Effects of first radioiodine ablation on functions of salivary glands in patients with differentiated thyroid cancer

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Abstract

The aim of this study was to evaluate the effects of the first radioactive iodine (131I) therapy on functions of salivary glands in patients with differentiated thyroid carcinoma (DTC).

There were 36 consented patients with DTC enrolled in this study, who received 3.7 GBq (100mCi) 131I for ablation after total thyroidectomy. Salivary gland function was assessed using salivary gland scintigraphy in two phases, one 4 hours before and the other 6 months after 131I therapy (both under thyrotropin stimulation condition). Quantitative parameters including uptake fraction (UF), uptake index (UI), excretion fraction (EF), and excretion ratio (ER) were measured and compared. Blood parameters were also compared. Associations between sex and outcome of the first 131I therapy as well as individual salivary gland function were measured. Wilcoxon Signed Rank Sum test and χ2 test were used for statistical analysis.

When compared between pre-ablation and post-ablation, UF of bilateral parotid and submandibular glands were significantly increased (all P < .01). UI of both submandibular glands were significantly increased (P < .05). This seemingly increased uptake function after the first 131I therapy was actually compensatory mechanism of salivary gland, which indicated a possible intermediate state after radiation. But salivary glands’ secretory function had not changed significantly except for left submandibular gland; we demonstrated that only left submandibular gland showed significantly decreased ER (P < .05). Thyroglobulin and thyroglobulin antibody significantly decreased after 131I therapy (P < .05). There were no sex differences on therapeutic outcome and salivary gland dysfunctions after the first 131I therapy. Salivary gland of both males and females could be affected by 131I therapy.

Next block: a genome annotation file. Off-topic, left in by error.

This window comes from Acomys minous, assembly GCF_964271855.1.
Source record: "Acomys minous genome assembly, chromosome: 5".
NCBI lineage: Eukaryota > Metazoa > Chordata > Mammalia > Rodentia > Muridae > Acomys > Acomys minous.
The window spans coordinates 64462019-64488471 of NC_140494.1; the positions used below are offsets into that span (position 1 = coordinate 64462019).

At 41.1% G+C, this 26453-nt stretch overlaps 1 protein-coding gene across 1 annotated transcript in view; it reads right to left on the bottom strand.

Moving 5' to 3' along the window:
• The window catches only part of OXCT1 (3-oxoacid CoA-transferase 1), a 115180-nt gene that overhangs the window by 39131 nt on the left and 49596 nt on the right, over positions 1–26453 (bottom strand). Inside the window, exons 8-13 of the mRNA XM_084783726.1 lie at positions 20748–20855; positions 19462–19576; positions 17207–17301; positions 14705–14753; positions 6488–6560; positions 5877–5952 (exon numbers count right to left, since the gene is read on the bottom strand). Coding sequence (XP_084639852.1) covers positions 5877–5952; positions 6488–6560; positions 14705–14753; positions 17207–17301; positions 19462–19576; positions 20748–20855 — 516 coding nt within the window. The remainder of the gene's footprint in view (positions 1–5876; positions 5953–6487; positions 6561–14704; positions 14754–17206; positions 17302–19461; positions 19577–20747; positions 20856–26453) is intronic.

The first 131I ablative therapy may impair the salivary uptake and secretory function of patients with DTC. There was no association between sex and salivary gland dysfunction.

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